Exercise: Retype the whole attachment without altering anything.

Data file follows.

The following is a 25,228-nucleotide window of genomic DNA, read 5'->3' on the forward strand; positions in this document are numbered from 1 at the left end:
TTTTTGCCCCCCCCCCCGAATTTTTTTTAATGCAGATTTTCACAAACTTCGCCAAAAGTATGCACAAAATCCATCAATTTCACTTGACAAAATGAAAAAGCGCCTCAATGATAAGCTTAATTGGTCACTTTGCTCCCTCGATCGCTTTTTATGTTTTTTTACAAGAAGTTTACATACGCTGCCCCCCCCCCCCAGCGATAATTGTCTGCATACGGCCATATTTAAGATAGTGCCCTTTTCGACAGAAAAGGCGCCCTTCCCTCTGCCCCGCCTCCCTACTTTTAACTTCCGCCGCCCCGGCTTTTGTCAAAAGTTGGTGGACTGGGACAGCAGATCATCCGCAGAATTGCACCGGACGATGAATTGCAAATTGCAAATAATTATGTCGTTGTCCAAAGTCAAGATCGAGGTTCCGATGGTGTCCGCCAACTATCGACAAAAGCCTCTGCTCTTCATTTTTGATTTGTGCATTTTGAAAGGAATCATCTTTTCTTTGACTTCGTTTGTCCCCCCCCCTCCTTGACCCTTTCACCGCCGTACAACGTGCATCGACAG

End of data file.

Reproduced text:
The following is a 25,228-nucleotide window of genomic DNA, read 5'->3' on the forward strand; positions in this document are numbered from 1 at the left end:
TTTTTGCCCCCCCCCCCGAATTTTTTTTAATGCAGATTTTCACAAACTTCGCCAAAAGTATGCACAAAATCCATCAATTTCACTTGACAAAATGAAAAAGCGCCTCAATGATAAGCTTAATTGGTCACTTTGCTCCCTCGATCGCTTTTTATGTTTTTTTACAAGAAGTTTACATACGCTGCCCCCCCCCCCCAGCGATAATTGTCTGCATACGGCCATATTTAAGATAGTGCCCTTTTCGACAGAAAAGGCGCCCTTCCCTCTGCCCCGCCTCCCTACTTTTAACTTCCGCCGCCCCGGCTTTTGTCAAAAGTTGGTGGACTGGGACAGCAGATCATCCGCAGAATTGCACCGGACGATGAATTGCAAATTGCAAATAATTATGTCGTTGTCCAAAGTCAAGATCGAGGTTCCGATGGTGTCCGCCAACTATCGACAAAAGCCTCTGCTCTTCATTTTTGATTTGTGCATTTTGAAAGGAATCATCTTTTCTTTGACTTCGTTTGTCCCCCCCCCTCCTTGACCCTTTCACCGCCGTACAACGTGCATCGACAG